Dorothy Osborne and Women Letter Writers by Dr Femke Molekamp, CSR Research Fellow
Recently I have been doing some research on the very interesting seventeenth-century letter writer Dorothy Osborne. Osborne was the daughter of Royalist, aristocratic parents. In 1646 she travelled to St Malo in France, where her family were residing during the civil wary, and en route she encountered the essayist Sir William Temple, who was to become her secret suitor for many years, before the pair eventually married. Both families were against the match, mostly on financial grounds. Osborne and Temple became correspondents during their courtship, and 77 of Osborne’s letters to Temple survive, written between 1652 and 1654. She wrote the letters covertly, and arranged for each letter to be smuggled out from her family home in Bedfordshire to be delivered to Temple in London. Only one of Temple’s letters survives, as the others were each destroyed after reading. Osborne is a highly engaging, witty epistolary writer, and her letters range over her observations of her society, her private life, the literature she reads and shares with Temple, especially French prose romance, and her philosophical interests. Her letters are artfully constructed, and richly expressive of her ideas and emotions. She gives considerable voice to her ‘passions’ in the letters, and also reflects on the vicissitudes of the passions shared by herself and Temple with recourse to contemporary medical and philosophical ideas. She demonstrates a notable interest in melancholy, and this has been the focus of my research. Her letters at once give voice to the melancholy occasioned by the protracted courtship, and seek means to regulate it. I have recently published an essay on this topic in the Seventeenth Century Journal.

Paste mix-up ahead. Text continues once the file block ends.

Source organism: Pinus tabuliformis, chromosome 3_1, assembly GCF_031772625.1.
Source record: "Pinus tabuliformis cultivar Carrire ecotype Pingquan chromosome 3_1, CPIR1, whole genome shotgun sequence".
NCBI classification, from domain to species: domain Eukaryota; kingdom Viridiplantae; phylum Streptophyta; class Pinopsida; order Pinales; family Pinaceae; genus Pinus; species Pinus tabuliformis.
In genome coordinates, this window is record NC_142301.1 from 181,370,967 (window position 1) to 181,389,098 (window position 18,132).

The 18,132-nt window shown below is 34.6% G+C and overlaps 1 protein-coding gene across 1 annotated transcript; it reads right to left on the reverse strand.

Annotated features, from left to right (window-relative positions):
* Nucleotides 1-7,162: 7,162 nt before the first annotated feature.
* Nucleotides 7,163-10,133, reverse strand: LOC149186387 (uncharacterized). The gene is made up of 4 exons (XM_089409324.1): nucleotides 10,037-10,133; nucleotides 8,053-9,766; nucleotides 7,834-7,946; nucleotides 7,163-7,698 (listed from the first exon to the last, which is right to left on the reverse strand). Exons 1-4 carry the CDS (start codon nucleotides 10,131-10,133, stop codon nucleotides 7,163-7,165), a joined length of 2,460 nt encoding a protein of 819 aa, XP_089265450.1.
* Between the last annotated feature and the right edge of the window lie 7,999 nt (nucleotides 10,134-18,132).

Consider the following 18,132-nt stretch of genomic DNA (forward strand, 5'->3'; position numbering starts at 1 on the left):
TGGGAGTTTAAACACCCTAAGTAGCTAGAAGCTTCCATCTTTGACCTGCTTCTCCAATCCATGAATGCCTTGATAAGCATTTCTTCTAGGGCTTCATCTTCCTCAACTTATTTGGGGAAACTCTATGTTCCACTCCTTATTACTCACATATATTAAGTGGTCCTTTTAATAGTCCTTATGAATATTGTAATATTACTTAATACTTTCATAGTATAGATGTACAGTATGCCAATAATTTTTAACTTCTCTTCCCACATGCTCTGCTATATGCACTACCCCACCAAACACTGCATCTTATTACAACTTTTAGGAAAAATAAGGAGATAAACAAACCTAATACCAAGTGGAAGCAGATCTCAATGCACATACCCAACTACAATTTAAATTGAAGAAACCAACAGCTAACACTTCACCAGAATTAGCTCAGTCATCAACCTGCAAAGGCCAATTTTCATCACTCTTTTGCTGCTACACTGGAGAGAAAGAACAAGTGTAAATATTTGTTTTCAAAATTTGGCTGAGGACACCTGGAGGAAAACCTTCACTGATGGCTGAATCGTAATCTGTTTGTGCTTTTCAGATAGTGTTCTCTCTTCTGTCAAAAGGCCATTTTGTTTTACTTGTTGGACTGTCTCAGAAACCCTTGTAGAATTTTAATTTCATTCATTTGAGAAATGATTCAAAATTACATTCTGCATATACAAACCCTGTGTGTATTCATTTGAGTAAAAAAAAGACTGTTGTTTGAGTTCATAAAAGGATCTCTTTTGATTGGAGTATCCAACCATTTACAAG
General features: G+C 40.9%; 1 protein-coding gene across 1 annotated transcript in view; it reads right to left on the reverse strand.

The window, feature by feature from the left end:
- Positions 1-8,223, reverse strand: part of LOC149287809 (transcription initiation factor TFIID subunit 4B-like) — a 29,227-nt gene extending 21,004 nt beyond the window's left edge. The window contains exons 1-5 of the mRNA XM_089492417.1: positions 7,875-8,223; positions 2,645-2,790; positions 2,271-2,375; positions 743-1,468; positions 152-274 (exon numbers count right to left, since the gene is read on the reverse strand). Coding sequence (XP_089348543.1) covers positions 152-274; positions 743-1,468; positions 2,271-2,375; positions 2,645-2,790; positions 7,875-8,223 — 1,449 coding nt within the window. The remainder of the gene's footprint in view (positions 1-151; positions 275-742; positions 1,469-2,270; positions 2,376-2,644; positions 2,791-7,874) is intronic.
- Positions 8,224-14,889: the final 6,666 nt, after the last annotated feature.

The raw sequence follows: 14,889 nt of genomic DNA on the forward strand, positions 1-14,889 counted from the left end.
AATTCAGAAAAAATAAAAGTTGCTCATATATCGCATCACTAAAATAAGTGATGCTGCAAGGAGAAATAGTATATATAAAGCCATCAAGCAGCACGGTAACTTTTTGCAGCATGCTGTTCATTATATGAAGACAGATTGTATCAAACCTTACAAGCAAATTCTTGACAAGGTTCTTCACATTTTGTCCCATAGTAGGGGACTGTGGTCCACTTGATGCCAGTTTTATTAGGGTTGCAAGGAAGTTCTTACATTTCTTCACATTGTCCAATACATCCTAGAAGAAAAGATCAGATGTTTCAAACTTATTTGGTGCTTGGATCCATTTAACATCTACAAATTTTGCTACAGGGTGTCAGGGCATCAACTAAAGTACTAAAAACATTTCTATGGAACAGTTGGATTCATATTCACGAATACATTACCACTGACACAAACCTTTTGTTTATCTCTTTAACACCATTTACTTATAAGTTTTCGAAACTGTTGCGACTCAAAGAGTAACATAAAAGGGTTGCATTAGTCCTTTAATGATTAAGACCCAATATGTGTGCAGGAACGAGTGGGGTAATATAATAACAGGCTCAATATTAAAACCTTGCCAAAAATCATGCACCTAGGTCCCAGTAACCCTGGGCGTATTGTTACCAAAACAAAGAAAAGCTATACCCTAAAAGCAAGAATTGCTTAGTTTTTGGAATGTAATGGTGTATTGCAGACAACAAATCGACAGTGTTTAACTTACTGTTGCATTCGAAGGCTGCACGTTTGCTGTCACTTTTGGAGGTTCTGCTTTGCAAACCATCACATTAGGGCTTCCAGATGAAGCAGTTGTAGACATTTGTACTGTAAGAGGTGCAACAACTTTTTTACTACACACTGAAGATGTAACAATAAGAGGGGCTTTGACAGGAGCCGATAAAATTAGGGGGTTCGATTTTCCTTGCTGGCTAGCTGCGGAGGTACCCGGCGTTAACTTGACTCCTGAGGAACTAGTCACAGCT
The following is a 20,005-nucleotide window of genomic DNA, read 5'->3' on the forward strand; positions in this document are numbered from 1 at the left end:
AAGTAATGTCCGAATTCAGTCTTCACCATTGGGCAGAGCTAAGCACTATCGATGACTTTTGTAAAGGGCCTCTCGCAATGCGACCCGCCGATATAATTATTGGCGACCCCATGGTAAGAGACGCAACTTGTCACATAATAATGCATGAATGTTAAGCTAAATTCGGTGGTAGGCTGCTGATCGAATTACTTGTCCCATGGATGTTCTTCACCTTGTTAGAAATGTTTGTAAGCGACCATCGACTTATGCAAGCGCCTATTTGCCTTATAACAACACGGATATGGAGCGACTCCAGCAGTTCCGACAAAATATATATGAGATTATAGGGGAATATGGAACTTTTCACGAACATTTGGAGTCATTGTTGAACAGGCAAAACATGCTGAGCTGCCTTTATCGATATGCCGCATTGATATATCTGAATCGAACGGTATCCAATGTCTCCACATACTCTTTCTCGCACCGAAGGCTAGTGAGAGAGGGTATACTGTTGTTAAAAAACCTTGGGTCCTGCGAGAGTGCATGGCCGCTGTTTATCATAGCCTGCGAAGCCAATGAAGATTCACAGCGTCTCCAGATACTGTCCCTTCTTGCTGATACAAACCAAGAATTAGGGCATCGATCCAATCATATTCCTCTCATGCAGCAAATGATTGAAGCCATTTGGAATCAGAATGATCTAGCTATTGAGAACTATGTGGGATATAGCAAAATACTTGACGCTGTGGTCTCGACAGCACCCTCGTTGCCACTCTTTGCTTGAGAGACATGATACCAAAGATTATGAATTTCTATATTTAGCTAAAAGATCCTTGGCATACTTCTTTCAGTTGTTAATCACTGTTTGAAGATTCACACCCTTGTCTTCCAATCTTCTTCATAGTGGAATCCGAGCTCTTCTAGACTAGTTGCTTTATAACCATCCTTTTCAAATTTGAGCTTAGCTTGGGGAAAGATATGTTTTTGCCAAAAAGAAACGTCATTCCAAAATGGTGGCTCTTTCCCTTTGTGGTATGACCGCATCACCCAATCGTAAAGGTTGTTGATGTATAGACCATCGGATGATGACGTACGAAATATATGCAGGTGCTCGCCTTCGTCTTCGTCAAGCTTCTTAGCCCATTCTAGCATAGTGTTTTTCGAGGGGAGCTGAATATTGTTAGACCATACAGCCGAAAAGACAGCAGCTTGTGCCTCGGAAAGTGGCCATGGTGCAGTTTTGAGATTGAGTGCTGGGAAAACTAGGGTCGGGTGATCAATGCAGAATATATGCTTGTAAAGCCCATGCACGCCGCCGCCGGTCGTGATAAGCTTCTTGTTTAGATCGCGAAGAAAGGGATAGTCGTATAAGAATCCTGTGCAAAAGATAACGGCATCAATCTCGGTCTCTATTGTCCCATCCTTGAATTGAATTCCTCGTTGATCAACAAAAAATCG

Research on women letter writers of the early modern period is currently flourishing. I recently attended a workshop in Oxford organized by the project Women’s Early Modern Letters Online. WEMLO is in the process of creating a portal for metadata, descriptions, and images of around 3,000 letters from Tudor women. It forms part of the larger Cultures of Knowledge, Early Modern Letters Online project, based at Oxford University, which is creating a catalogue of sixteenth-, seventeenth-, and eighteenth-century correspondence.
The WEMLO workshop was highly stimulating. I learned that Osborne was not the only woman writing illicit letters drawing on the literary genre of prose romance: Elizabeth Bourne was engaged in similar practices some 70-80 years earlier, as recounted in a paper by Daniel Starza Smith. We also heard about gendered archival practices, emotional debris and political strategies in early modern women's letters, among other topics. The workshop highlighted that the field of research on early modern women’s letters is currently growing. Organizers mentioned that talks should be podcast in due course, so watch their website!